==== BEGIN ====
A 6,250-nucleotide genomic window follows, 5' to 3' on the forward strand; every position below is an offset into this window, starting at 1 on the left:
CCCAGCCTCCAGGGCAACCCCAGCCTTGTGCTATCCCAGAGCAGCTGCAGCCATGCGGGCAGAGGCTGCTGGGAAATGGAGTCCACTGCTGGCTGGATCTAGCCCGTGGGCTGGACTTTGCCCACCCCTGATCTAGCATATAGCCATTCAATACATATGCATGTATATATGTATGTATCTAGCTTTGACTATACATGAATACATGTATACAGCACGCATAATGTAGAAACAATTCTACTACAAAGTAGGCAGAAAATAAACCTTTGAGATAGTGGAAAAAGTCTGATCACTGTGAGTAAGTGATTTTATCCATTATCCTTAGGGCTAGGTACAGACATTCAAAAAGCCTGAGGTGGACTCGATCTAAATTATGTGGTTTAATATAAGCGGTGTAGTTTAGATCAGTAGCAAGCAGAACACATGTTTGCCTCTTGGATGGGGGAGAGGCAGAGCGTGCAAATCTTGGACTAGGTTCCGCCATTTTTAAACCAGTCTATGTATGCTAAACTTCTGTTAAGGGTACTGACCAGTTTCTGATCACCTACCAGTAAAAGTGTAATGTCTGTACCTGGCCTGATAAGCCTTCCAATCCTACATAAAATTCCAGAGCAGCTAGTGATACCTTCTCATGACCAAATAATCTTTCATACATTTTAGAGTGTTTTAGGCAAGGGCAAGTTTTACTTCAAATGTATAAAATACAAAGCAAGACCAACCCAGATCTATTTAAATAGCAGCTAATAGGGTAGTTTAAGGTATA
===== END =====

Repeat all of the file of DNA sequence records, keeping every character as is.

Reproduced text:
A 6,250-nucleotide genomic window follows, 5' to 3' on the forward strand; every position below is an offset into this window, starting at 1 on the left:
CCCAGCCTCCAGGGCAACCCCAGCCTTGTGCTATCCCAGAGCAGCTGCAGCCATGCGGGCAGAGGCTGCTGGGAAATGGAGTCCACTGCTGGCTGGATCTAGCCCGTGGGCTGGACTTTGCCCACCCCTGATCTAGCATATAGCCATTCAATACATATGCATGTATATATGTATGTATCTAGCTTTGACTATACATGAATACATGTATACAGCACGCATAATGTAGAAACAATTCTACTACAAAGTAGGCAGAAAATAAACCTTTGAGATAGTGGAAAAAGTCTGATCACTGTGAGTAAGTGATTTTATCCATTATCCTTAGGGCTAGGTACAGACATTCAAAAAGCCTGAGGTGGACTCGATCTAAATTATGTGGTTTAATATAAGCGGTGTAGTTTAGATCAGTAGCAAGCAGAACACATGTTTGCCTCTTGGATGGGGGAGAGGCAGAGCGTGCAAATCTTGGACTAGGTTCCGCCATTTTTAAACCAGTCTATGTATGCTAAACTTCTGTTAAGGGTACTGACCAGTTTCTGATCACCTACCAGTAAAAGTGTAATGTCTGTACCTGGCCTGATAAGCCTTCCAATCCTACATAAAATTCCAGAGCAGCTAGTGATACCTTCTCATGACCAAATAATCTTTCATACATTTTAGAGTGTTTTAGGCAAGGGCAAGTTTTACTTCAAATGTATAAAATACAAAGCAAGACCAACCCAGATCTATTTAAATAGCAGCTAATAGGGTAGTTTAAGGTATA